Local TV News Employment Confounds Expectations in 2020

RTDNA Research,

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Contrary to all expectations, local TV news ended 2020 with record high employment – until cuts in March 2021 erased those gains.

Local TV news added 500 jobs during 2020, making up for about 300 lost the previous year. The 1.8% increase brought total full-time local TV news employment to 28,000, just over 2009’s previous high.

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More stations lost staff than added, with a record 30.2% of stations seeing staffing cuts during 2020. But 22.9% of newsrooms grew, and the increase in the number of local TV newsrooms brought the job total up. Overall, staffing averages were up across most market sizes, regions and network affiliations, with affiliates of the big four networks most likely to gain staff. Stations in bigger markets, non-network affiliates and stations in the Northeast were most likely to see cuts.

Digital staffing, on average, was up slightly, led by the top 25 markets. Local TV news managers also report more specialization on their teams, with more staff dedicated specifically to digital. Other newsroom roles seeing overall gains were photographer, producer, editor and social media producer/editor.

More newsrooms report using solo journalists (sometimes called MMJs or MSJs) at least some of the time, but fewer mostly or only rely on solo crews, and the average newsroom has fewer MMJs than last year. The smallest markets overwhelmingly rely on MMJs, and mid-markets increasingly do, but fewer stations in the biggest markets report sending journalists out solo.

infographicSome of this shift in major markets, particularly in 2020, may be due to increasing safety concerns.

In terms of hiring both to fill open jobs and for new positions, MMJs and producers remain most in demand. Almost a quarter of newly created news jobs were for MMJs in 2020, which along with digital roles and producers combined to represent about three-quarters of new hires.

While fewer news directors predicted staff increases during 2021 than in past years, slightly fewer predicted cuts, with more expecting no change or not sure. The 3.8% who predicted cuts were close, as more than 400 jobs have been lost in the early months of 2021.




infographicThe median, or typical, local radio newsroom has included one full-time and one part-time employee as long as the annual survey has been conducted. The average, which reflects the influence of a smaller number of larger newsrooms, edged up from 3 to 3.2.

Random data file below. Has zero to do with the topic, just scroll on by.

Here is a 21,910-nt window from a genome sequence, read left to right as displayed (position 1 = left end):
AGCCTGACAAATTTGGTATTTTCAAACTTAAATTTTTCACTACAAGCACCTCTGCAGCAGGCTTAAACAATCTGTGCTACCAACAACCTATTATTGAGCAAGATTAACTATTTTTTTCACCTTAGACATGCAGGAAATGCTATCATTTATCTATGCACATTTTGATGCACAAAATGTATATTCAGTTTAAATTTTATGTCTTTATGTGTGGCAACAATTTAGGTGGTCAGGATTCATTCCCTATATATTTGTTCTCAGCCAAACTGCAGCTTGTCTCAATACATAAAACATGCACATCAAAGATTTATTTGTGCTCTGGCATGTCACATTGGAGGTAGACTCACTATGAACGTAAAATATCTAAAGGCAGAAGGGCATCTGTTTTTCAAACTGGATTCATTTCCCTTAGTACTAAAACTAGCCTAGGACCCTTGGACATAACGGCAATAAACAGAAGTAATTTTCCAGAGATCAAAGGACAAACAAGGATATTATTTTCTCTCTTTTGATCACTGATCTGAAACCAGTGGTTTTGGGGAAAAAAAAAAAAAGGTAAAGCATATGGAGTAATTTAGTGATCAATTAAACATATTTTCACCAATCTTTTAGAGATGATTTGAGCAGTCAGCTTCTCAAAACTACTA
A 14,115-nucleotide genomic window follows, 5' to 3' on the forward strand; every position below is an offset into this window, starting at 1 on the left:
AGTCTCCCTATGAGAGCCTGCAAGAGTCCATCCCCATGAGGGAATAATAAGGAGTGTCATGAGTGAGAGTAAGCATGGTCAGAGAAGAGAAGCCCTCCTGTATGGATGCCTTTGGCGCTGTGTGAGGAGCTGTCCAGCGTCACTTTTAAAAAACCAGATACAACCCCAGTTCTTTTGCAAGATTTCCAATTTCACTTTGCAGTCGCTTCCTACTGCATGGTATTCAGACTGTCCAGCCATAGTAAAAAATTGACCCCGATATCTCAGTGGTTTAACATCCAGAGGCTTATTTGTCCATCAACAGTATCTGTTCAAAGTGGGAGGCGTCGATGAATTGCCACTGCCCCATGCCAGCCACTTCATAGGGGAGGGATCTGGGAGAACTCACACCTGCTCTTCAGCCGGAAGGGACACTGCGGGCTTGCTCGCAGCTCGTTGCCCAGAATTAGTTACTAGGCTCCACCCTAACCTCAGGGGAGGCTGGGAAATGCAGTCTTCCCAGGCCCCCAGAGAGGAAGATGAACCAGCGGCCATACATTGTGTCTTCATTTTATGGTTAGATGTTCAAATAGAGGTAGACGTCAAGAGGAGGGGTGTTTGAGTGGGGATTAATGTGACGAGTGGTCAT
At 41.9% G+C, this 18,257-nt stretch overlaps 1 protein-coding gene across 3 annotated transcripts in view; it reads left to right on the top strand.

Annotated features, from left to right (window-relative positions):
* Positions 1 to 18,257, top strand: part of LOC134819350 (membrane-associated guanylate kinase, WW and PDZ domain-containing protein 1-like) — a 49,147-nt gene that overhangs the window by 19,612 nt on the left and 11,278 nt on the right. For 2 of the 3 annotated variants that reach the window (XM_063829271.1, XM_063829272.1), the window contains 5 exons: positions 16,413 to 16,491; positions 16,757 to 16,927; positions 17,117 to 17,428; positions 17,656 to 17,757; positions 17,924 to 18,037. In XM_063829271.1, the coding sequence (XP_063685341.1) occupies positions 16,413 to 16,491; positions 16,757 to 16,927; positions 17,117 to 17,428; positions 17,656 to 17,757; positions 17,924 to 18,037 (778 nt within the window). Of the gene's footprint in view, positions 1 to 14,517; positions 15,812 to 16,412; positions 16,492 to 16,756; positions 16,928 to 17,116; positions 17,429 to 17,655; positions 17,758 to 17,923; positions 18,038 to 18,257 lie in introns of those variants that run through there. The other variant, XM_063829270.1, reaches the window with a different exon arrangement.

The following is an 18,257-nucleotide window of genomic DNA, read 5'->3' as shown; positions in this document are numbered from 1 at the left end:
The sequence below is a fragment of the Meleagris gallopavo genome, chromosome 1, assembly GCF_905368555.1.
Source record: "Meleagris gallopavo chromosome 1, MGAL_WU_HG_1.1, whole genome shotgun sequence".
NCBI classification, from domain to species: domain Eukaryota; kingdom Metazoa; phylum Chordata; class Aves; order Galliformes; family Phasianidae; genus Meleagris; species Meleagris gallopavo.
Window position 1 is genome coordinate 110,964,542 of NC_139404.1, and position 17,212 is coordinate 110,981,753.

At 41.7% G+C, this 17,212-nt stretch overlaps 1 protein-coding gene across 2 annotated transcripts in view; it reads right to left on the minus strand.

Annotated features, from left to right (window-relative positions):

Fewer stations increased staff in 2020 and more faced cuts than in 2019. 17.6% of radio stations decreased news staff in 2020 versus 10.6% in 2019. 10.8% increased staff compared to 14.5% in 2019.

Three times as many commercial radio news departments cut staff as added. Public radio stations, on the other hand, were four times more likely than commercial stations to grow. The average number of staffers in a public newsroom edged up 1.1, while the commercial average grew just 0.3.

The slight growth in average public radio newsroom staff size brought the overall average up slightly. Public stations now average 6.7 full-time staff compared to 2 in a commercial newsroom, though public stations are more likely to be found in large or major markets and the median, or most typical, radio newsroom size overall is still just one.

infographicFull-time digital staffing decreased slightly on average overall, but digital roles were second most common role for new hires. However, radio stations in 2020 hired fewer people for open jobs or new roles on average than in 2019.

Bob Papper is Adjunct Professor of Broadcast and Digital Journalism at Syracuse University and has worked extensively in radio and TV news.  

About the Survey
The RTDNA/Newhouse School at Syracuse University Survey was conducted in the fourth quarter of 2021 among all 1,780 operating, non-satellite television stations and a random sample of 3,379 radio stations.  Valid responses came from as many as 1,336 television stations (75.1%) and 765 radio news directors and general managers representing 2,310 radio stations.  Some data sets (e.g. the number of TV stations originating local news, getting it from others and women TV news directors) are based on a complete census and are not projected from a smaller sample.